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Somewhere locked away from the rest of the west coast metal scene of the early 80s was this band, whom in their beginnings essentially took a more faithful approach to emulating the NWOBHM than most of their fellow American metal outfits. Queensryche came from pretty humble beginnings, as this EP was entirely self-produced and put together on a fairly modest budget, quite comparable to the metal forefathers Black Sabbath in many respects. Ironically, this EP is probably the most widely respected release that they have put out, and for good reason too.
Much like their Orwellian concept album “The Warning”, this release puts most of the emphasis on solid riffing and moves quite a bit faster than their later material. “Nightrider” and “Blinded” are both solid riff monsters that pay homage to the more aggressive side of Judas Priest. “Queen of the Reich” is a bit slower but kicks out a signature speed riff and a downright wicked sounding vocal performance on the part of Geoff Tate, whose background in Opera and Classical music serve him well as he rivals Rob Halford with his wide range.
“The Lady Wore Black” is my personal favorite from the mix, mostly because of the calmer atmosphere that allows Tate’s vocal performance to be more exposed. It has a charmingly dark and gloomy atmosphere to it, upstaging Maiden ballads such as “Children of the Damned” and “Strange World”. “Prophecy” is a bonus track that appeared on my 1988 copy, which I was able to purchase for a rather significantly reduced price on CD. Unfortunately this forgotten classic got shelved during the writing sessions for “The Warning” and never saw the light of day until 1988, when the older style of NWOBHM was falling out of favor. It is quite similar to the material found on the EP, but enjoys the slick production of the “Rage for Order” album, which unfortunately did not come off as great as other works. Its true home ultimately is on “The Warning”, where it rivals all the other tracks and makes the listening experience of that album all the more perfect.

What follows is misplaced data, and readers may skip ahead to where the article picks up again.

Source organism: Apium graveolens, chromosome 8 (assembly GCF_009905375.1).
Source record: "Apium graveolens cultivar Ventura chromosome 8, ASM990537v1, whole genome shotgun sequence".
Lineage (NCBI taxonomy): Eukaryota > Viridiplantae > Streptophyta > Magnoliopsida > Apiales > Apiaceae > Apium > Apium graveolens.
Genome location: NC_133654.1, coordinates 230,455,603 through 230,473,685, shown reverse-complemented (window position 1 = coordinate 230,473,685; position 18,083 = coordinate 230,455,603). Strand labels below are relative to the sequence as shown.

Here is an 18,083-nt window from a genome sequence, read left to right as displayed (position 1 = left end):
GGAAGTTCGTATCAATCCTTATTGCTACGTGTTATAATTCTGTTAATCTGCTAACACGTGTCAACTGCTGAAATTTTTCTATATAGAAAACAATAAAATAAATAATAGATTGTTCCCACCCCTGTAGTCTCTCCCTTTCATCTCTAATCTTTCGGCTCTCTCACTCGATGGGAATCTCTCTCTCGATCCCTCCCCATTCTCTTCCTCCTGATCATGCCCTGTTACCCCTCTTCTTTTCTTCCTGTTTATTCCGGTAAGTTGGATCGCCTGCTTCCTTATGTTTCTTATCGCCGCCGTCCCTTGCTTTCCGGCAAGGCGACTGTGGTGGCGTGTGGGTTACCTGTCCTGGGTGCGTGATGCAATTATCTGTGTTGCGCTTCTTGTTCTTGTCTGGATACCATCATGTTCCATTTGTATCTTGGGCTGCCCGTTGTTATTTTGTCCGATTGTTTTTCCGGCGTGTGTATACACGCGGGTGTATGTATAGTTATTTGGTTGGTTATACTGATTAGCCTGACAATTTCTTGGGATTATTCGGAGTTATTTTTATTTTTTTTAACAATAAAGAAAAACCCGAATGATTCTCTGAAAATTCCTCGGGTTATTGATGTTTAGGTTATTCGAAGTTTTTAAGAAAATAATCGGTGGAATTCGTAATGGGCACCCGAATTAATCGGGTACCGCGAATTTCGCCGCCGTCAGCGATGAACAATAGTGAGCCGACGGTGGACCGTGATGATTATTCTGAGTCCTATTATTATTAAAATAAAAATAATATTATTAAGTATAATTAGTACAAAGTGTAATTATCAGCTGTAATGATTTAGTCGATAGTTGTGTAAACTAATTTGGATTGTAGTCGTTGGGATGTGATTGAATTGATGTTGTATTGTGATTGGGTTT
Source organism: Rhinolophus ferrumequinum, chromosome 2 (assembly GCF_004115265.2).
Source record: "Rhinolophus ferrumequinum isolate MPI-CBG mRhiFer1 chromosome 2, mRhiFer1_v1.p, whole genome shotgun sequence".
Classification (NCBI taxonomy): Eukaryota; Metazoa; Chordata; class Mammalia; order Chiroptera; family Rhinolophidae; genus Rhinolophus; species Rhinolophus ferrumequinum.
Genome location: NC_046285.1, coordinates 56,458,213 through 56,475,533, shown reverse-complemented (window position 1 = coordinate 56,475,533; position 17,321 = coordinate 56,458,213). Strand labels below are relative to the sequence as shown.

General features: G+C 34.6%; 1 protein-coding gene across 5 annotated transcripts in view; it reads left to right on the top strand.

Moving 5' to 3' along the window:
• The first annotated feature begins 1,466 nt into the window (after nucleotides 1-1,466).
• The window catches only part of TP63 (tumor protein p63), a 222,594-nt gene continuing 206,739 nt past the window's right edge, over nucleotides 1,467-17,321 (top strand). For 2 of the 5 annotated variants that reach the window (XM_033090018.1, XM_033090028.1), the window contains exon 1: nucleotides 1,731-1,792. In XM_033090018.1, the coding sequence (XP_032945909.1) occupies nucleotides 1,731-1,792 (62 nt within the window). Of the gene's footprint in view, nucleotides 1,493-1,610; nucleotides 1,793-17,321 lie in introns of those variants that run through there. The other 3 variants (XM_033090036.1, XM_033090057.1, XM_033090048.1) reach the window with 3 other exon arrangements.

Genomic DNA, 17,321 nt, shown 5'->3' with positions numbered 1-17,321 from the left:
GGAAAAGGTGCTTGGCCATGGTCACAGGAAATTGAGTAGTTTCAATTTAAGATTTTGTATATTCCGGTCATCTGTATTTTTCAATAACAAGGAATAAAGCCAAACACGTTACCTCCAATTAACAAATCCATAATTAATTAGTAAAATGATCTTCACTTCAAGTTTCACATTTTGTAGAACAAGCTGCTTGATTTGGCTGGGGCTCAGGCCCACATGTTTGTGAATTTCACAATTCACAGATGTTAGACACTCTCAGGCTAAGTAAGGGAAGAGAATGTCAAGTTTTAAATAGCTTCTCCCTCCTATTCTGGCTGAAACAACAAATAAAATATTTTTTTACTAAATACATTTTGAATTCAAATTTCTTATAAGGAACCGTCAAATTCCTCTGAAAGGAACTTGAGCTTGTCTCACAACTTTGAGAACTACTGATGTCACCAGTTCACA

In short, EPs are a dime a dozen, but some bands have created a few that are definitely worth taking the time to track down. The benefit of this one is that it doesn’t have any weak spots, which can cripple a shorter release. If you are curious as to where the beginnings of Progressive Metal can be found, you need look no further than this band, which like Fates Warning began by importing the best elements of the NWOBHM and then later marrying them to various elements of 70s Prog ala Rush and company.